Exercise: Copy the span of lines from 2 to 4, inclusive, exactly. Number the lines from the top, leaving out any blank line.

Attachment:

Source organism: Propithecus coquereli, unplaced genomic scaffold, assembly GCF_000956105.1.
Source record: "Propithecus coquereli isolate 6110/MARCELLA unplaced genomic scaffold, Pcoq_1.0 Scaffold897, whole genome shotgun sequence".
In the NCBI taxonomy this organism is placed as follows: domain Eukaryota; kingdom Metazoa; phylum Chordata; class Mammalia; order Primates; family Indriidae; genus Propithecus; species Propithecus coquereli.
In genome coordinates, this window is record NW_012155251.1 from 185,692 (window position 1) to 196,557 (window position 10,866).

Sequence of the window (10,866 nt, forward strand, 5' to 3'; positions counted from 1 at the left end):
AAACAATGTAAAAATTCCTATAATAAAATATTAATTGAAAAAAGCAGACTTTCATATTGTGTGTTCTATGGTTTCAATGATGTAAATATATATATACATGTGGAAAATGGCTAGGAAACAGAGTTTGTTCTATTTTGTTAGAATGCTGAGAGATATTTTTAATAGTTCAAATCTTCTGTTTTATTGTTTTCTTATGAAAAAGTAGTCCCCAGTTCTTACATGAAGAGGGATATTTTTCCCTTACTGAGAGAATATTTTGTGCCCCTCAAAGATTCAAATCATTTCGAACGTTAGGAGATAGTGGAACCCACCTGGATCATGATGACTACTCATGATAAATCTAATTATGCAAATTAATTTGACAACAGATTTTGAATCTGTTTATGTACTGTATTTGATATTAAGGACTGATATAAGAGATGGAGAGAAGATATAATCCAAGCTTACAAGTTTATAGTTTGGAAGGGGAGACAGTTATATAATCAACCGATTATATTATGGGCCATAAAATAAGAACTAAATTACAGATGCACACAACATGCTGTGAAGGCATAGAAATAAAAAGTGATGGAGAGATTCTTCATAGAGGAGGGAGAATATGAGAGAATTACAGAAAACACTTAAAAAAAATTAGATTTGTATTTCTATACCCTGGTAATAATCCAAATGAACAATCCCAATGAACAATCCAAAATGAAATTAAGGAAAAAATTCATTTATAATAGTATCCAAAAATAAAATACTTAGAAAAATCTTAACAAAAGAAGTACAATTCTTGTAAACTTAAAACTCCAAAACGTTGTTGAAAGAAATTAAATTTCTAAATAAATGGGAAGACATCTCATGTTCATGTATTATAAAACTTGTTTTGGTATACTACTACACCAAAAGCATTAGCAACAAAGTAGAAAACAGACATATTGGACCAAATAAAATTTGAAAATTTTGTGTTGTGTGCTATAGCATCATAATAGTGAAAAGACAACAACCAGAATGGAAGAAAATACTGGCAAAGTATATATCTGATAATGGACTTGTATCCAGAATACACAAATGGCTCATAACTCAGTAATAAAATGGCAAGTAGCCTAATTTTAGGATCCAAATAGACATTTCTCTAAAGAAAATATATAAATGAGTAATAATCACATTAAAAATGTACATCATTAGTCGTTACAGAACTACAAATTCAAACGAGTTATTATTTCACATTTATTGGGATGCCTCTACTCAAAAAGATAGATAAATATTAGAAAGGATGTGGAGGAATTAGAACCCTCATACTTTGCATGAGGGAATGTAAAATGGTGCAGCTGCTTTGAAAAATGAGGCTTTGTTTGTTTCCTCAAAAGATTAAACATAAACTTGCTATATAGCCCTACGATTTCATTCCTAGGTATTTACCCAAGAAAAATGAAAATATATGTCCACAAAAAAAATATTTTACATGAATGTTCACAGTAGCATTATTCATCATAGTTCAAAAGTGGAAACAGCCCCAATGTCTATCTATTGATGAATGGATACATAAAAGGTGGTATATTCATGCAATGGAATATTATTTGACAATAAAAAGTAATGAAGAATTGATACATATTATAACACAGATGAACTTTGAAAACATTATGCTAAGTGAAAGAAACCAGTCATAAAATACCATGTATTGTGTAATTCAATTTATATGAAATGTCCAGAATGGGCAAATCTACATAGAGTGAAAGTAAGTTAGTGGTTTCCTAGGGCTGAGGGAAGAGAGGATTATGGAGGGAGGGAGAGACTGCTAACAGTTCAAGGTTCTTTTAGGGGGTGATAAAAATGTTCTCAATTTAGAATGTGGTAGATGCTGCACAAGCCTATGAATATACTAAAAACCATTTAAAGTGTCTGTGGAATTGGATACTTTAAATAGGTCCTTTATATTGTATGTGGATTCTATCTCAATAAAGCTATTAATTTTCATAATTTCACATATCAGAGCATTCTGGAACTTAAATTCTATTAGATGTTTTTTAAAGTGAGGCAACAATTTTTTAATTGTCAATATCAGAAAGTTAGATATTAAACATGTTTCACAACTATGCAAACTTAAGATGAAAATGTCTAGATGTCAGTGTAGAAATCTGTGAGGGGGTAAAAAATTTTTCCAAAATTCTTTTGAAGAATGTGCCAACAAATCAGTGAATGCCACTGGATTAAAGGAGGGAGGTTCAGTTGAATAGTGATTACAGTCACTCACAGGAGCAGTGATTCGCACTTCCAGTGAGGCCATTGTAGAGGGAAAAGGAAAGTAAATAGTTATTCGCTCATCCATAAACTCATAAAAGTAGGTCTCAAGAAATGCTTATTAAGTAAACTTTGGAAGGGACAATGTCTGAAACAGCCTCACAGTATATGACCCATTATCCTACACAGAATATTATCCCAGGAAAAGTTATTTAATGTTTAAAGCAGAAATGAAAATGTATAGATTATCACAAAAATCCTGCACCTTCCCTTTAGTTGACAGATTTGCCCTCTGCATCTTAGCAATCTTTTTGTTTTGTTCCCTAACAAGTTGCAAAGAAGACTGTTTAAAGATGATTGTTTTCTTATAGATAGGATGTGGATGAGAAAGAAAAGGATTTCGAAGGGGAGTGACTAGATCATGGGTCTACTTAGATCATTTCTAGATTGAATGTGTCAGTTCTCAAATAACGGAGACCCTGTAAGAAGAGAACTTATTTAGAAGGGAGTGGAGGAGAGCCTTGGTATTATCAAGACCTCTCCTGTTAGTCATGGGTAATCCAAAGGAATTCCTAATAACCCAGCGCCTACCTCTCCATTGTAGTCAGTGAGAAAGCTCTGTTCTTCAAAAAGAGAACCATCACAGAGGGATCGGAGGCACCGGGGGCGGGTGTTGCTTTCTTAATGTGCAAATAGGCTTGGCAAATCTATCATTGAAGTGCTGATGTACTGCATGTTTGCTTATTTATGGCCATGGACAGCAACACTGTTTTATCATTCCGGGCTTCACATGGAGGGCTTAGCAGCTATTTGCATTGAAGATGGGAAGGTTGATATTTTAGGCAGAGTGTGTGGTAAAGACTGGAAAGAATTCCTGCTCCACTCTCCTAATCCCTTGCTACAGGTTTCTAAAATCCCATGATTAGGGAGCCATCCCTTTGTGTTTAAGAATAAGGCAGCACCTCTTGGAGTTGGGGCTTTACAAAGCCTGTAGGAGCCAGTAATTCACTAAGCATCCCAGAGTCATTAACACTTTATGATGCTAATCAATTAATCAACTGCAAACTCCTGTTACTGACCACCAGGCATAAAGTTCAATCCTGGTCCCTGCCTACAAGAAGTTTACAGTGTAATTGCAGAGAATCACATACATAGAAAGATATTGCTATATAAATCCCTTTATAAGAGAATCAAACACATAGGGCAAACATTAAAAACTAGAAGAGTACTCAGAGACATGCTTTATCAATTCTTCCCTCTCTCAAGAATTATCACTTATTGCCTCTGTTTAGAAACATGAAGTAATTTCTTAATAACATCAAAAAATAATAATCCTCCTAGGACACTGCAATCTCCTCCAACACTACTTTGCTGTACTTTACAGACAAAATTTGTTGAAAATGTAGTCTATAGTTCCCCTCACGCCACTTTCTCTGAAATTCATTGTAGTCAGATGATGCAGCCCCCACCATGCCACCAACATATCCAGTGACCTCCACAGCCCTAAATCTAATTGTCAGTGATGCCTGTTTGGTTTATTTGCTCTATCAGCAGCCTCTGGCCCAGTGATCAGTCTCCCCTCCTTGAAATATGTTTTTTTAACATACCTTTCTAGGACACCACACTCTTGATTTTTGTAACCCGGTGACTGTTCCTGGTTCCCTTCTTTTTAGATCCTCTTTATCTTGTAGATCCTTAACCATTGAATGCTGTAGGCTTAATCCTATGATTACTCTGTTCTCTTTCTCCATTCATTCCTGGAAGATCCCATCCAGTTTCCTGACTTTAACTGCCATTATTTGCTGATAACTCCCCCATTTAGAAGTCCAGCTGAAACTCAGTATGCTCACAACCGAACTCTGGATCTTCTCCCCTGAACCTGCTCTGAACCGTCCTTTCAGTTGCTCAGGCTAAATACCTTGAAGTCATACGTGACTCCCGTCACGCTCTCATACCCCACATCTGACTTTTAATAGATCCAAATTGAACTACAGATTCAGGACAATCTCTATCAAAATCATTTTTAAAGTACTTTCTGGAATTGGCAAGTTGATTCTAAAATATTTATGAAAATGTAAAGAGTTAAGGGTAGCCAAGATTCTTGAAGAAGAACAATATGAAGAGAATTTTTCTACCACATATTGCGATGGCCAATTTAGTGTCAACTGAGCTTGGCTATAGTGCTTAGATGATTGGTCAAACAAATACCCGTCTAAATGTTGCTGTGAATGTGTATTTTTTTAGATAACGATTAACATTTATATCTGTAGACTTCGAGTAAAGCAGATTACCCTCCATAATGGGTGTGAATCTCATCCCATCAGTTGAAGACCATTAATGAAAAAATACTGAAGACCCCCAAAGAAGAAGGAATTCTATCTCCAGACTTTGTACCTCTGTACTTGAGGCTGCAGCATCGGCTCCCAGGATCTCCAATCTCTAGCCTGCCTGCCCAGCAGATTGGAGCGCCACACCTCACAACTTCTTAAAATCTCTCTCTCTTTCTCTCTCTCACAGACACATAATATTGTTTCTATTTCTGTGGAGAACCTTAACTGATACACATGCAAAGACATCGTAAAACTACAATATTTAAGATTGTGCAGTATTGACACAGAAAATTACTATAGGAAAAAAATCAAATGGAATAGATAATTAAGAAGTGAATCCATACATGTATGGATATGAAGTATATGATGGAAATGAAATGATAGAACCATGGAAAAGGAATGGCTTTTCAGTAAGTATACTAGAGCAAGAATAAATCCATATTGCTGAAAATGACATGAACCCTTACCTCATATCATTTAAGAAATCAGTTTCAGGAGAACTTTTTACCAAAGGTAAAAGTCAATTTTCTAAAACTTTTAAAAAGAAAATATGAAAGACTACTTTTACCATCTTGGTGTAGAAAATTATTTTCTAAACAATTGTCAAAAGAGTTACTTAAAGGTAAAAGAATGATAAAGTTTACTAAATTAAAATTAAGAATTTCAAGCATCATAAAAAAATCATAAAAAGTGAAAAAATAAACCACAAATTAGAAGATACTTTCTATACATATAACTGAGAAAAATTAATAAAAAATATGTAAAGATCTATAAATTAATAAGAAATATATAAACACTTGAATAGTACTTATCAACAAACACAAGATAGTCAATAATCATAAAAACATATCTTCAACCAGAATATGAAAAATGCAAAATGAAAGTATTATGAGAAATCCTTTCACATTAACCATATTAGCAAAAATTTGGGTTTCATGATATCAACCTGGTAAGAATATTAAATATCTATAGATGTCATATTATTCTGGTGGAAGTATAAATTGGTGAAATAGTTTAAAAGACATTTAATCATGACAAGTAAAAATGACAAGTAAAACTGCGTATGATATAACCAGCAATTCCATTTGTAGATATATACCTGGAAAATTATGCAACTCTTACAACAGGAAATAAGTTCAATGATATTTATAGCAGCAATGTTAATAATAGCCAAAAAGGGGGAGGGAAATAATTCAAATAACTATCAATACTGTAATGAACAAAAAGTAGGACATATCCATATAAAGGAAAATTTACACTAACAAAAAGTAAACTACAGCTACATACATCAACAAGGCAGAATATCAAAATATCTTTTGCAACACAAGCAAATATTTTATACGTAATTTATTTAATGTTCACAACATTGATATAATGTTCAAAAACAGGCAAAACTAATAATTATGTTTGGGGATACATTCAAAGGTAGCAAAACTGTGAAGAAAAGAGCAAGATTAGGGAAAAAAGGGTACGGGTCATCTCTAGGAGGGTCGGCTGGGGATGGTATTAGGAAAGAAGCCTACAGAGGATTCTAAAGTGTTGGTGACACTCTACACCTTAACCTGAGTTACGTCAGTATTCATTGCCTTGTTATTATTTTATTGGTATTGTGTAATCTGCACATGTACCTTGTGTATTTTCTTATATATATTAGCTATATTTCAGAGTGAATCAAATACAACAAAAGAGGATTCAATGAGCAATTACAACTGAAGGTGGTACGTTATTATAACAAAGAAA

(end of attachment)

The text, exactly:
Source record: "Propithecus coquereli isolate 6110/MARCELLA unplaced genomic scaffold, Pcoq_1.0 Scaffold897, whole genome shotgun sequence".
In the NCBI taxonomy this organism is placed as follows: domain Eukaryota; kingdom Metazoa; phylum Chordata; class Mammalia; order Primates; family Indriidae; genus Propithecus; species Propithecus coquereli.
In genome coordinates, this window is record NW_012155251.1 from 185,692 (window position 1) to 196,557 (window position 10,866).